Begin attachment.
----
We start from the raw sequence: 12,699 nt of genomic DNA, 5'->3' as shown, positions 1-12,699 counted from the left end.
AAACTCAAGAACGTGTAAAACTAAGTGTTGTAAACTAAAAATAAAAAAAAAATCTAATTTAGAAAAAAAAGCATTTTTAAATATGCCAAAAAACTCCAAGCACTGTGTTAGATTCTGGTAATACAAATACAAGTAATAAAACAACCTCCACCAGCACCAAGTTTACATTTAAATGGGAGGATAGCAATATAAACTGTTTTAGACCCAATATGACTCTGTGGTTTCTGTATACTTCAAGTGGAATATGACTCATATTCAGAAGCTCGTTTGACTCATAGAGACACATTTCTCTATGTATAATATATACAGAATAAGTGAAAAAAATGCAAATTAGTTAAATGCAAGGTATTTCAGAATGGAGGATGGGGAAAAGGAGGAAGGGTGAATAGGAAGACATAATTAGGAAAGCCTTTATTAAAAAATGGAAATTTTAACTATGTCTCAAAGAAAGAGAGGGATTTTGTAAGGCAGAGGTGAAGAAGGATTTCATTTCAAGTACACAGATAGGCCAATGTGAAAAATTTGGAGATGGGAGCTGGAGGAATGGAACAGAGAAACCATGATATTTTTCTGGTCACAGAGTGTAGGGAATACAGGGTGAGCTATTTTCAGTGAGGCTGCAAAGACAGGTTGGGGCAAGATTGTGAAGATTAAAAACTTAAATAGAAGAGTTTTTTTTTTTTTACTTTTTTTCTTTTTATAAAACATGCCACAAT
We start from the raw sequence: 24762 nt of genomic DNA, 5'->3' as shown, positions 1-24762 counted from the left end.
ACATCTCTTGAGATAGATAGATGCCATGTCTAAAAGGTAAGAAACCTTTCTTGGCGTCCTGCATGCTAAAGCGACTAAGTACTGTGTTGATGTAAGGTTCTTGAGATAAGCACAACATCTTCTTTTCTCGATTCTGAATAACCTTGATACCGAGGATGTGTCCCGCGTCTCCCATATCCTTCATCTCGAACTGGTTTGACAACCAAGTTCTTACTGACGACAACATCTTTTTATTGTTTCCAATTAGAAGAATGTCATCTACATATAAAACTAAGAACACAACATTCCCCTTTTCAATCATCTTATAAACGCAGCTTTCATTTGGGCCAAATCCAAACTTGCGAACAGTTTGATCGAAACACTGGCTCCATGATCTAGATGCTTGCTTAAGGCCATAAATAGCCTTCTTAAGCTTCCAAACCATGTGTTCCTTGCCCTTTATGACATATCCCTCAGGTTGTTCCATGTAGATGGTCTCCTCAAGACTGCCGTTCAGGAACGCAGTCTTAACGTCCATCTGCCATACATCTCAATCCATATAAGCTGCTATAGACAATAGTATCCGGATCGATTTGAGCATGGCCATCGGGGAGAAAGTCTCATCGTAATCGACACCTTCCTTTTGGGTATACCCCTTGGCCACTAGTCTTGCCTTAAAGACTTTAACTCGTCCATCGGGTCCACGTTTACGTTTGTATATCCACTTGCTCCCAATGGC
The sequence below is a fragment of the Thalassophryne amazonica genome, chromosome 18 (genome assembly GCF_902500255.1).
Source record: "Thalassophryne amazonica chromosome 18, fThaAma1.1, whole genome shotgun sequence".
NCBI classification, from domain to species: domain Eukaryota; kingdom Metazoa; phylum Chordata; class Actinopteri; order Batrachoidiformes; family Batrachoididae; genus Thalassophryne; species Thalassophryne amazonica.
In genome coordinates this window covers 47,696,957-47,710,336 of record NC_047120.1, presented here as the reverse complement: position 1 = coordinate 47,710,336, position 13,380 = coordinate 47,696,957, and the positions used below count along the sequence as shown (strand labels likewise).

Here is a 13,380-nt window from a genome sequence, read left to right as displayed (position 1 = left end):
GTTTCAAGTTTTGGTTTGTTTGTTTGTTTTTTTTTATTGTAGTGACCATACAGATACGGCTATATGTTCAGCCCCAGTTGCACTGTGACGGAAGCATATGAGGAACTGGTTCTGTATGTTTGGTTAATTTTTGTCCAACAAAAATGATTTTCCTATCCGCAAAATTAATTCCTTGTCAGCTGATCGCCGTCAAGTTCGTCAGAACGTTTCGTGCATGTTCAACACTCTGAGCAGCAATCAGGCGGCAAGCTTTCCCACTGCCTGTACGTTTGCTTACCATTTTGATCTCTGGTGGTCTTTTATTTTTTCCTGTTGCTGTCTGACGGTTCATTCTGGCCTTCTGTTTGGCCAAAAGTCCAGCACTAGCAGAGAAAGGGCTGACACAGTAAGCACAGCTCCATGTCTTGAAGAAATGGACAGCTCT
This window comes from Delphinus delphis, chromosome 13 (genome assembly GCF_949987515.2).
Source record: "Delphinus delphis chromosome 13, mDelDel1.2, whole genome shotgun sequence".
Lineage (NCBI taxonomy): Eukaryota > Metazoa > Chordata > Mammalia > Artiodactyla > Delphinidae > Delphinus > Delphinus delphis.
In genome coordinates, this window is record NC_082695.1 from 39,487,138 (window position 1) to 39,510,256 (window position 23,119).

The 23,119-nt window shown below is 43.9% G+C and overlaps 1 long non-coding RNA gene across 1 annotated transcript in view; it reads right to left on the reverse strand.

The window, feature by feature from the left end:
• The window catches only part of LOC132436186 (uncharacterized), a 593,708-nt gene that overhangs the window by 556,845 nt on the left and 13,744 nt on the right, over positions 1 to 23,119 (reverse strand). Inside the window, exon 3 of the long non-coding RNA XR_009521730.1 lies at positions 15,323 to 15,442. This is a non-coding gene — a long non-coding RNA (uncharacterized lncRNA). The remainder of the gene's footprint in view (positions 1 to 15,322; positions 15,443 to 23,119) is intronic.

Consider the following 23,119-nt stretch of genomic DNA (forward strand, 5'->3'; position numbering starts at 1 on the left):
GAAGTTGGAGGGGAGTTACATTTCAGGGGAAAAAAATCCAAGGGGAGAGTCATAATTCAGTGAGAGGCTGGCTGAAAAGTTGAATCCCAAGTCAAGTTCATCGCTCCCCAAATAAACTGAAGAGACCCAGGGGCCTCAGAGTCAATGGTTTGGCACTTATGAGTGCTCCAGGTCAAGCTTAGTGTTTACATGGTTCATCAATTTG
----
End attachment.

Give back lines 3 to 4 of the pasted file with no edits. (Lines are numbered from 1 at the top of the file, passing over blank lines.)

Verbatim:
We start from the raw sequence: 24762 nt of genomic DNA, 5'->3' as shown, positions 1-24762 counted from the left end.
ACATCTCTTGAGATAGATAGATGCCATGTCTAAAAGGTAAGAAACCTTTCTTGGCGTCCTGCATGCTAAAGCGACTAAGTACTGTGTTGATGTAAGGTTCTTGAGATAAGCACAACATCTTCTTTTCTCGATTCTGAATAACCTTGATACCGAGGATGTGTCCCGCGTCTCCCATATCCTTCATCTCGAACTGGTTTGACAACCAAGTTCTTACTGACGACAACATCTTTTTATTGTTTCCAATTAGAAGAATGTCATCTACATATAAAACTAAGAACACAACATTCCCCTTTTCAATCATCTTATAAACGCAGCTTTCATTTGGGCCAAATCCAAACTTGCGAACAGTTTGATCGAAACACTGGCTCCATGATCTAGATGCTTGCTTAAGGCCATAAATAGCCTTCTTAAGCTTCCAAACCATGTGTTCCTTGCCCTTTATGACATATCCCTCAGGTTGTTCCATGTAGATGGTCTCCTCAAGACTGCCGTTCAGGAACGCAGTCTTAACGTCCATCTGCCATACATCTCAATCCATATAAGCTGCTATAGACAATAGTATCCGGATCGATTTGAGCATGGCCATCGGGGAGAAAGTCTCATCGTAATCGACACCTTCCTTTTGGGTATACCCCTTGGCCACTAGTCTTGCCTTAAAGACTTTAACTCGTCCATCGGGTCCACGTTTACGTTTGTATATCCACTTGCTCCCAATGGC